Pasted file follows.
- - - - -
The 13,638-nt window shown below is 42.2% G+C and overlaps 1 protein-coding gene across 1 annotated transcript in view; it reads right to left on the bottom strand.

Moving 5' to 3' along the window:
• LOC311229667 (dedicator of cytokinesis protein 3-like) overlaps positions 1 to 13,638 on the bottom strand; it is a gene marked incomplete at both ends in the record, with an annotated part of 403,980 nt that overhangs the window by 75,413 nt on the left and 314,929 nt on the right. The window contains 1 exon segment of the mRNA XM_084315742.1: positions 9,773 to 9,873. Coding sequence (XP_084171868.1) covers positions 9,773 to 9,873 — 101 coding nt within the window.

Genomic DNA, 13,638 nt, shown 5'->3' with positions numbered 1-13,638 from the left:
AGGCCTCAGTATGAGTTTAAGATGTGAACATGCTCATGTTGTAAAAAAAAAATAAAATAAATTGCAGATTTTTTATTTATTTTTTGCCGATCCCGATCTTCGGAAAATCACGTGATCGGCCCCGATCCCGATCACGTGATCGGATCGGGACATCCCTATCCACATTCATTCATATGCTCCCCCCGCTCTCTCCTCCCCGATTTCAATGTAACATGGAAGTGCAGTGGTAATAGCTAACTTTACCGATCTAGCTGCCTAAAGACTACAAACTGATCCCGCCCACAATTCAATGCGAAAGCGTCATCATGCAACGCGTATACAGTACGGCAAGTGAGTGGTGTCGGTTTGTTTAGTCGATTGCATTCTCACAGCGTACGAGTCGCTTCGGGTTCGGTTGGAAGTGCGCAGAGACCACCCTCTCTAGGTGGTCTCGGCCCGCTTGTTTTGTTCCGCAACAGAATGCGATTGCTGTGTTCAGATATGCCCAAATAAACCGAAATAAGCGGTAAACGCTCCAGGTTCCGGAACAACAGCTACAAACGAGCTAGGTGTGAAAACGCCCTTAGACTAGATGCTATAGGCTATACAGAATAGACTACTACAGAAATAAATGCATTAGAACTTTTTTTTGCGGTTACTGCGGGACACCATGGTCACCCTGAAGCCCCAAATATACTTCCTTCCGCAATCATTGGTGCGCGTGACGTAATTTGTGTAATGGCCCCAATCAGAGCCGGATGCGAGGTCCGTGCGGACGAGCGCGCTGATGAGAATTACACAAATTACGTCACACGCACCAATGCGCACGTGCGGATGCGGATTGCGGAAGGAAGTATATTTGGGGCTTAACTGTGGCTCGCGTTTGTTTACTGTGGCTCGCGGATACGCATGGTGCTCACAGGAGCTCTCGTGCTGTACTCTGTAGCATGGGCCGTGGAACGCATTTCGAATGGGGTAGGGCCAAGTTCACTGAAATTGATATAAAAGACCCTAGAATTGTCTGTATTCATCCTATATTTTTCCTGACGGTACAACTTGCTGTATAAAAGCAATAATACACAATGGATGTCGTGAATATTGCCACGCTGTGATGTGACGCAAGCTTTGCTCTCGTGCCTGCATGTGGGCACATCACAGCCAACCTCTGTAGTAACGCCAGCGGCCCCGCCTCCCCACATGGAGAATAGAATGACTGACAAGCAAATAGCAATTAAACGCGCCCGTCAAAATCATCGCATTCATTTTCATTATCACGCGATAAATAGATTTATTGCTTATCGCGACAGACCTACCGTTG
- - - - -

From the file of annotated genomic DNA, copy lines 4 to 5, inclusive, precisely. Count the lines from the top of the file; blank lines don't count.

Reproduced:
Genomic DNA, 13,638 nt, shown 5'->3' with positions numbered 1-13,638 from the left:
AGGCCTCAGTATGAGTTTAAGATGTGAACATGCTCATGTTGTAAAAAAAAAATAAAATAAATTGCAGATTTTTTATTTATTTTTTGCCGATCCCGATCTTCGGAAAATCACGTGATCGGCCCCGATCCCGATCACGTGATCGGATCGGGACATCCCTATCCACATTCATTCATATGCTCCCCCCGCTCTCTCCTCCCCGATTTCAATGTAACATGGAAGTGCAGTGGTAATAGCTAACTTTACCGATCTAGCTGCCTAAAGACTACAAACTGATCCCGCCCACAATTCAATGCGAAAGCGTCATCATGCAACGCGTATACAGTACGGCAAGTGAGTGGTGTCGGTTTGTTTAGTCGATTGCATTCTCACAGCGTACGAGTCGCTTCGGGTTCGGTTGGAAGTGCGCAGAGACCACCCTCTCTAGGTGGTCTCGGCCCGCTTGTTTTGTTCCGCAACAGAATGCGATTGCTGTGTTCAGATATGCCCAAATAAACCGAAATAAGCGGTAAACGCTCCAGGTTCCGGAACAACAGCTACAAACGAGCTAGGTGTGAAAACGCCCTTAGACTAGATGCTATAGGCTATACAGAATAGACTACTACAGAAATAAATGCATTAGAACTTTTTTTTGCGGTTACTGCGGGACACCATGGTCACCCTGAAGCCCCAAATATACTTCCTTCCGCAATCATTGGTGCGCGTGACGTAATTTGTGTAATGGCCCCAATCAGAGCCGGATGCGAGGTCCGTGCGGACGAGCGCGCTGATGAGAATTACACAAATTACGTCACACGCACCAATGCGCACGTGCGGATGCGGATTGCGGAAGGAAGTATATTTGGGGCTTAACTGTGGCTCGCGTTTGTTTACTGTGGCTCGCGGATACGCATGGTGCTCACAGGAGCTCTCGTGCTGTACTCTGTAGCATGGGCCGTGGAACGCATTTCGAATGGGGTAGGGCCAAGTTCACTGAAATTGATATAAAAGACCCTAGAATTGTCTGTATTCATCCTATATTTTTCCTGACGGTACAACTTGCTGTATAAAAGCAATAATACACAATGGATGTCGTGAATATTGCCACGCTGTGATGTGACGCAAGCTTTGCTCTCGTGCCTGCATGTGGGCACATCACAGCCAACCTCTGTAGTAACGCCAGCGGCCCCGCCTCCCCACATGGAGAATAGAATGACTGACAAGCAAATAGCAATTAAACGCGCCCGTCAAAATCATCGCATTCATTTTCATTATCACGCGATAAATAGATTTATTGCTTATCGCGACAGACCTACCGTTG